To me, the interesting Bach keyboard performances are on piano and organ (which is a subject for a different time). I have always felt that the harpsichord is too mono-coloristic, with no real dynamic range. That being said, Landowska is by far the most interesting harpsichordist I have heard.
      As Radar O’Reilly once said: “Ahhhh, Bach!”

    • Greg Bottini says:

      I forgot to ask, Edgar: have you found Bruno Canino’s Goldbergs yet? I love ’em! (It?)

    • Stefanos says:

      Dear Edgar,

      This is Stefanos from Greece, remember? I’ve been trying to find you but your email address doesn’t seem to work. Could you please give me your email (my own is deep_into_gould@yahoo.co.uk). My very best!

  • Jay says:

    when will they show him walking on water ???????talking to cows ?????

    • Sue Sonata Form says:

      The fact about Gould is that he was an intelligent musician who was way too eccentric for many of us; he didn’t have the well-rounded life, but it was insular.

      I believe true understanding of great music derives not only from the greatness of the music itself but by the lived human experience which puts it all into context, rescuing us from the quotidian and ourselves. I feel Gould always existed in a cold, purist vacuum and his performances reflected that.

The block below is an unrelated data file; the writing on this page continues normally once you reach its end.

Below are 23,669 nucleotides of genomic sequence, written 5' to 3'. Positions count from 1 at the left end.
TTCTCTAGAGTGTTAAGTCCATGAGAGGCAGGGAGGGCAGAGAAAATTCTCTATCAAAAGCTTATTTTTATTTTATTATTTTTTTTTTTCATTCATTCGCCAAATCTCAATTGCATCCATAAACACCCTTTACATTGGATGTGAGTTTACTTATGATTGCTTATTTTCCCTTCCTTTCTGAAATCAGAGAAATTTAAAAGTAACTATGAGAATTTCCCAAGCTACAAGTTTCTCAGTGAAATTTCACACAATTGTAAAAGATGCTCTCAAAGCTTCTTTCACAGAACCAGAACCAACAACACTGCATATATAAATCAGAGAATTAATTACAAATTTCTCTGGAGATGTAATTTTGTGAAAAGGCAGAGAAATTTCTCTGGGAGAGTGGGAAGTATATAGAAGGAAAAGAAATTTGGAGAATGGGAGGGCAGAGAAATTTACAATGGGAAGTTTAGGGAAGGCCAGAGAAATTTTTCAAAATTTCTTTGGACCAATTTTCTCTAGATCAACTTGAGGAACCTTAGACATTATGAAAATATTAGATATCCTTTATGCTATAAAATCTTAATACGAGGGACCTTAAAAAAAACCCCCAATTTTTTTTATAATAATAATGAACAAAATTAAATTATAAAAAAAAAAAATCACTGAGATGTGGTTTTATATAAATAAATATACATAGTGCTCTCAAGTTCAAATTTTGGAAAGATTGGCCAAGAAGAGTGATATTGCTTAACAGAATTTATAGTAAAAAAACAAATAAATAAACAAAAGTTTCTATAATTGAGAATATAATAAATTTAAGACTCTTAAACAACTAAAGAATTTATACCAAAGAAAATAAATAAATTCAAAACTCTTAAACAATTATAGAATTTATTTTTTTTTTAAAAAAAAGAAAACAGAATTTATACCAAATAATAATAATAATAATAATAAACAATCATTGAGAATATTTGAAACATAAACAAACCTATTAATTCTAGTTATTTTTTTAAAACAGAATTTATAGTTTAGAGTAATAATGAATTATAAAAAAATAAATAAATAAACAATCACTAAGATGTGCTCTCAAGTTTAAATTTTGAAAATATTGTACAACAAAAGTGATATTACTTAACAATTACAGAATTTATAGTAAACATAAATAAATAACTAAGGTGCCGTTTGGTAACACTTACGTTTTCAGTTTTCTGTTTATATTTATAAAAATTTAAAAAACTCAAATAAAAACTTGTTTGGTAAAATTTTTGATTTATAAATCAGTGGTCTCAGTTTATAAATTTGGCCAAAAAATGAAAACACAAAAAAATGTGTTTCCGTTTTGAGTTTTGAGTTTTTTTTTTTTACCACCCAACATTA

• John Borstlap says:

        I believe the poor man had a personality disorder.

        Some type of musicians let themselves be absorbed entirely by the music they perform, where they can find all the emotional experience they need, but without the mess of human relationships. A perfectly sterile bubble where emotional fulfilment is disconnected from life.

  • Edgar Self says:

    Bruno Canino is one of the best to record the Goldbergs, amico. I kmew he would be or you would not like him.

    My problem is Landowska; I’ve lived with her 1945 Goldbergs wince they were issued; they give me everything I want in this music. I saw Gould play them, also Geoffrey Madge, and two Freiburg nuns at Heidelberg University. I have CDs by Gould, Yudina,, Lifschitz, Kempff, Weissenberg, and Nikolayeva; and Landowka’s 1933 HMV harpsichord version.

    In 75 years no one has modified or added to what I find in Landowska 1945. Her identification with them is like Casals’s for the cello uites, Uto Ughi in the solo violin, the product of long living and study. Cortot’s best Chopin and Schumann, Furtwaengler’s best things, Bruno Walter’s Mahler, make it almost useless for me to hear most other ways of doing them.

    Secretly I still look and listen, curious, realising much is habituation, acidents of experience. We hope others may like what we like, but it isnt’ necessary. Of the thousand ways of life, each of us can know but one. This does not exclude the possibility of delightful discoveries. Cheers!

  • John Borstlap says:

    Beautiful playing, but much too much legato in the Sarabande – not necessary to get the lines come across. The Courante much too fast. The result is: much too ‘romantic’. This was before the development of HIP.

  • Ralph Bateman says:

    ===”is the only one with a live public”

    Correction : “is the only known one with a live public”
    Who can be certain what’s out there ?